Los Angeles Modern Auctions Spring Sale = $2.37m: LAMA set a new auction record for Mary Corse when an untitled work (White Gird Light) from 1988 which was estimated at $60-90k made $312,500. Another untitled work, this time by Ruth Asawa, (S.809) which was estimated at between $100 and $150k also made $312,500. …
Sotheby’s Modern British Week Makes £20.63m: Four sales held across two days saw 221 lots sold for £20,632,000 / $27,539,593 (est. £15.4-23.6 million). Some highlights were:
- Sir Stanley Spencer’s Christ Preaching at Cookham Regatta: Punts by the River, appeared on the market for the first time since it was acquired in 1959 – the year after it was painted – and sold for £3,370,000.
- Ben Nicholson saw the large-scale relief 1966 (IOS) mmake £1,210,000; July 1960 (Green and Black) achieved a triple-estimate £406,000; drawing 1940 (Gouache) also tripled its estimate to make £187,500.
- Dame Barbara Hepworth’s alabaster Spiralfrom 1959 brought £1,270,000 and Henry Moore’s Rocking Chair No. 2 sold for £910,000.
- William Roberts’ Barber’s Shop, which sold for £406,000, and two monumental canvases by William Scott both making their auction debuts from important Irish collections, with iridescent Berlin Blues 2 at £730,000 and rich ochre Dark Earth Scheme at £430,000.
- A new auction record was established for F.C.B. Cadell, the Scottish Colourist, when his painting Reflection from 1915 sold for £874,000. A group of over 30 pictures from one of the most exceptional collections of Scottish Colourist works in private ownership brought a combined total of £4,517,375.
- The sale saw strong prices for Cadell – The White Room, also painted in 1915, commanded an above-estimate £670,000, while The Pink Azaleas, painted a decade later, made £394,000. Works by Samuel John Peploe performed well, led by Trees, Antibes and Michaelmas Daisies and Oranges which sold for £586,000 and £490,000 respectively.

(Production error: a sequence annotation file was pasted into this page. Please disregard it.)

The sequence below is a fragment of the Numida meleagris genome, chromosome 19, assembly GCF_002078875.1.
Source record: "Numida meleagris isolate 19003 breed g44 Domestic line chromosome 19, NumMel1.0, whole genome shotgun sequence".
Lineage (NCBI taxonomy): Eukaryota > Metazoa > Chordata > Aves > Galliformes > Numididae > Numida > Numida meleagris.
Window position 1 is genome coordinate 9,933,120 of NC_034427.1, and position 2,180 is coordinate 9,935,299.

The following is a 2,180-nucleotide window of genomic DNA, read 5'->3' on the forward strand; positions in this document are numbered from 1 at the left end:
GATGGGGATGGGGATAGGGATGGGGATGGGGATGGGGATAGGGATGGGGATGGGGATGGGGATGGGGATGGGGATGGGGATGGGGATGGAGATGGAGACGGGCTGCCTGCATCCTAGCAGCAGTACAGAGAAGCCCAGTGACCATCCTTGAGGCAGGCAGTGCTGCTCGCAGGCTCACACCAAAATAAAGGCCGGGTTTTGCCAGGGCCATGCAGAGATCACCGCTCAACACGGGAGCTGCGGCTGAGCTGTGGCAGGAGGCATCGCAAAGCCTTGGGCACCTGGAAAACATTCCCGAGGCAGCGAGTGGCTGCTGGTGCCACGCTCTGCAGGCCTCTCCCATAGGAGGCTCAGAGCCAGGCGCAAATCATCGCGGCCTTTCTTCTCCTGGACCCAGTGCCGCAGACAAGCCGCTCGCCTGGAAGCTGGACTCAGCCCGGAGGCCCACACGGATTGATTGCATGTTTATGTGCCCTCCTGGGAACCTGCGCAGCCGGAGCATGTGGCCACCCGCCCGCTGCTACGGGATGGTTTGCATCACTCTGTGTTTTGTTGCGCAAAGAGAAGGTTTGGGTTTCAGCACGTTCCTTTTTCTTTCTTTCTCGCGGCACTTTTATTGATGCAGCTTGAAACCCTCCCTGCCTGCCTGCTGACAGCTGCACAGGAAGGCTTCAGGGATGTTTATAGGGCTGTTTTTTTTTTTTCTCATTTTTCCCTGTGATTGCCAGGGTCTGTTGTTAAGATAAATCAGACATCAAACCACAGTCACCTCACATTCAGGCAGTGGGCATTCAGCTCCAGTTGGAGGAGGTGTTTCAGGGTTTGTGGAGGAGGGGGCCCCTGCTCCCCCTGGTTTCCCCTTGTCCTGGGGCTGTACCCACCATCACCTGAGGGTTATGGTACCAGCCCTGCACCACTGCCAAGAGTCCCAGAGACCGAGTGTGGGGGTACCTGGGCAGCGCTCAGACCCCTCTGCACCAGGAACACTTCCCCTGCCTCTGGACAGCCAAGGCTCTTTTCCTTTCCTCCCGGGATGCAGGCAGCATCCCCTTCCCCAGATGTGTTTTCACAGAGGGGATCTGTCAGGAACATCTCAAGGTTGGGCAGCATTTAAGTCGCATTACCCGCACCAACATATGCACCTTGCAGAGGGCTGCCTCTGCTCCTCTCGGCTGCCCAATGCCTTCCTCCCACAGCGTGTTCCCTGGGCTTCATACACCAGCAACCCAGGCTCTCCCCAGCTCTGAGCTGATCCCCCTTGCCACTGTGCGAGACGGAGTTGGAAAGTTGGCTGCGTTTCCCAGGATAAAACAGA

A Brief Note on Transparency in the Art Market: A group of art market journalists are debating price transparency in the gallery market on Twitter when one journalist adduces Gagosian Gallery’s new viewing room as an example of how galleries will embrace transparency if it helps them sell works. That’s a sensible conclusion … except that what appears in the viewing room is not what Gagosian gallery is actively selling to its client base. We know this because the list of works—with asking prices—that Gagosian sent to Art Basel includes none of the works mounted in the viewing room. Before you ascribe nefarious motives, remember that art is sold through personal relationships between gallerists and clients. Art isn’t a retail business. What a gallery puts on the walls of a booth may or may not be the works the gallery is most interested in selling. Buyer’s like to feel they are getting access to the works that have been held back, the exclusive material, the good stuff. Art journalists tend to bang on about transparency because they want to know more about what’s going on but selling art is a delicate balance between sharing information and vouchsafing an special find.
Joan Mitchell Retrospective Announced from Baltimore Museum of Art and SFMoMA: ARTNews has the story:
- The Baltimore Museum of Art and the San Francisco Museum of Modern Art have revealed plans for a major Joan Mitchell retrospective. Currently slated to open in April 2020 at the BMA, the exhibition will travel to the San Francisco Museum of Modern Art in September of that year and then make a stop at the Guggenheim Museum in New York in early 2021.